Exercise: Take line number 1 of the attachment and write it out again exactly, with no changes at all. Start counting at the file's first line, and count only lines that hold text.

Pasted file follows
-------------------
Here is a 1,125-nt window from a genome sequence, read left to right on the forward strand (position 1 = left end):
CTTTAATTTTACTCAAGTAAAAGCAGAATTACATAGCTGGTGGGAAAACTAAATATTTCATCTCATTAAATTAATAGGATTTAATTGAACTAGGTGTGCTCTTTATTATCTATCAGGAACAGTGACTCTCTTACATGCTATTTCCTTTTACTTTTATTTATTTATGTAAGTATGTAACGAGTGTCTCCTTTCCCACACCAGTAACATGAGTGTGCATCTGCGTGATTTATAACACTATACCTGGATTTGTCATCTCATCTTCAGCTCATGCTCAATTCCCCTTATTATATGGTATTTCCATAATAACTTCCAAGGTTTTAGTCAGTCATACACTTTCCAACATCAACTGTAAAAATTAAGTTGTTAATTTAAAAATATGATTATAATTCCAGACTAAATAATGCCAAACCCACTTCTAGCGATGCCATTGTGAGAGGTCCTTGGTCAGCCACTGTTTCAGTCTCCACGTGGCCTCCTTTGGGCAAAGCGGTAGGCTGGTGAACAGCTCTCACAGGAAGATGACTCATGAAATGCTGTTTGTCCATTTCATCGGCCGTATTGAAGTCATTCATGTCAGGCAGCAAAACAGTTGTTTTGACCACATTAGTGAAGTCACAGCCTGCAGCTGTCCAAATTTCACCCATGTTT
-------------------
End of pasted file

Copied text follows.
Here is a 1,125-nt window from a genome sequence, read left to right on the forward strand (position 1 = left end):